5 Questions: Secret Wilderness

DC multi-instrumentalist and recording engineer Jake Reid is no stranger to the concept of sound as narrative. Even in the halcyon days of Alcian Blue, when Jake played feedback-drenched guitar and sang about esoteric concepts like  “Frozen Sleep” or “Terminal Escape,” it was always apparent the real story was being told not through lyrics, but through ominous clouds of billowing noise. Screen Vinyl Image married Jake’s love of blistering fuzz with John Carpenter-esque electronics and driving beats. Still, the story was the sound.


All this isn’t to say that the lyrics didn’t matter. It’s just that the sounds themselves – all those jaw-dropping textures of mind-melting modern psychedelia – communicated real emotion and feeling. And so it’s not surprising that Jake has become increasingly focused on building strange sonic worlds that do all the communicating for him. In recent years, Jake has honed his craft for making dark, pulsating electronic dance music under the guise Machine Drift.

A few months ago, Jake unveiled a new solo electronic project: Secret Wilderness. This latest project is the starkest signal yet of Jake’s growing comfort in harnessing sound to create incredible images and feelings in the minds and hearts of listeners.


Secret Wilderness recently self-released two cassette tapes via Jake’s own Ice Station Records imprint — “Low End Surrealism” and “Secret Wilderness.” As a long-time fan of Jake’s work, it gives me great joy to say that Secret Wilderness may be his most satisfying and strange yet.


And this time, Jake’s work extends beyond sound. The Secret Wilderness aesthetic also encompasses featured art by Jake’s brother-in-law Justin Dodd. I asked Jake to tell me more…

1) You had been making solo electronic music as Machine Drift for several years. What was the impetus for starting Secret Wilderness?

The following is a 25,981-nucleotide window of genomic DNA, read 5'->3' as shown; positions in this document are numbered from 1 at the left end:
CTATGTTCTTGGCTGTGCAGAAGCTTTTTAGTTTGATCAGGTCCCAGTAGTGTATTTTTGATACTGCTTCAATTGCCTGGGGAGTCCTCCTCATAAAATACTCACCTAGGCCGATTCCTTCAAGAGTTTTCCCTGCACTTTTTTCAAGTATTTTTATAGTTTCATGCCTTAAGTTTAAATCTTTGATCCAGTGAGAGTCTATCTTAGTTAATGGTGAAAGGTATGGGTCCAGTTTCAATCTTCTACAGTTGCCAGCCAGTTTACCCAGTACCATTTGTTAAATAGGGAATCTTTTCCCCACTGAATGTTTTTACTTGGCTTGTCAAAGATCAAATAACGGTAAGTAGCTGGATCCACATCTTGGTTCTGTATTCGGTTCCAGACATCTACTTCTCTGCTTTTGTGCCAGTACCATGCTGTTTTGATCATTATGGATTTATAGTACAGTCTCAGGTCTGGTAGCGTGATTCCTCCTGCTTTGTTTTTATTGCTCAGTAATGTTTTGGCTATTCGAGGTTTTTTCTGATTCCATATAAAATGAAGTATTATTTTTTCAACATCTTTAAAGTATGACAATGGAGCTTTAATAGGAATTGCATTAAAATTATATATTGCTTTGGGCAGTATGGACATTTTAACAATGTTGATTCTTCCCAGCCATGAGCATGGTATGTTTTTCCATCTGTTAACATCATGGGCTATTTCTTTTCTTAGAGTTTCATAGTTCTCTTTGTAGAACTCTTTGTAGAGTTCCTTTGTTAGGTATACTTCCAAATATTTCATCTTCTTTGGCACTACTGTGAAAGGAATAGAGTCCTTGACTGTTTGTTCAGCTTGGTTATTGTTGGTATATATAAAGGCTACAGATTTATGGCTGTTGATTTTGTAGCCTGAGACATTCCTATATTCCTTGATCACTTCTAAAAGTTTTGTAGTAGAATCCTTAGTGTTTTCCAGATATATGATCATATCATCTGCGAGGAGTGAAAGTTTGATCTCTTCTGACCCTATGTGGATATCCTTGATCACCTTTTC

Jake: I used Machine Drift as a name while exploring various genres in electronic music and documenting some recordings. The latest two releases I put out felt cohesive but different from the earlier stuff, it seemed like the right time to change the name.

2) The Secret Wilderness aesthetic encompasses more than just music. It’s also visual art. Can you talk a little about what led you to define Secret Wilderness beyond sound?

Jake: My brother-in-law Justin has been doing all of this great art out of NYC. Once I figured out what the new project was going to be, I wanted to have a visual aesthetic to match the music and his work was perfect. He gave me permission to use it and that’s how it came together.

I also have a degree in design and felt a need to reconnect with it which is how the newspaper came about. It’s a collection of photos I took of places Kim and I have traveled to. I’d take these photos and memories of these places and how they made me feel back to the studio and think about them I was working. I think Monongahela is a good example of this, if you’ve ever been to that forest in WV then the music should immediately make sense and the photo I used serves as a marker for what I experienced when I was there.


3) The minimalist electronic sounds of “Newcomb Forest” and “Currituck” remind me a little of Brian Eno’s ambient work or Cluster. On the one hand, it’s a million miles away from Screen Vinyl Image and Machine Drift. On the other — I see a common thread. You clearly have a predilection for using sound and texture to create a hypnotic effect on the listener. Would you agree with that assessment?

Jake: Definitely. I’ve had a love of ambient music since Alcian Blue days. Texture and sound experiments have always been a big part of the type of sound I want and I like all of the different ways you can approach making this type of music.

4) To what extent has your work as a sound engineer informed what you do with Secret Wilderness?

Jake: I’ve been lucky to work with a wide range of artists for audio mastering. It’s taught me to not just pay attention to notes and frequencies but understand the vibe and how to bring that out in the music for the listener. It’s a different type of creative process and it helps me put a perspective on my own work and how I want the end piece to sound.

5) Secret Wilderness had its live debut in September. What’s it been like to take this new project out in front of a live audience?

Jake: The Machine Drift shows I did were sometimes rough but that was part of the process. I’ve now gotten to a point where I can have a structure but then plenty of room to improvise on the fly and that’s when it gets interesting. It’s still nerve-wracking though because all of your stuff is connected and needs to be working. I’m used to having Kim on stage and amps roaring so to do things by yourself is still something I’m getting used to.

Listen to and purchase “Low End Surrealism” and “Secret Wilderness” via the Secret Wilderness Bandcamp page.

Check out Secret Wilderness at WE FOUGHT THE BIG ONE on Friday, Dec. 7th!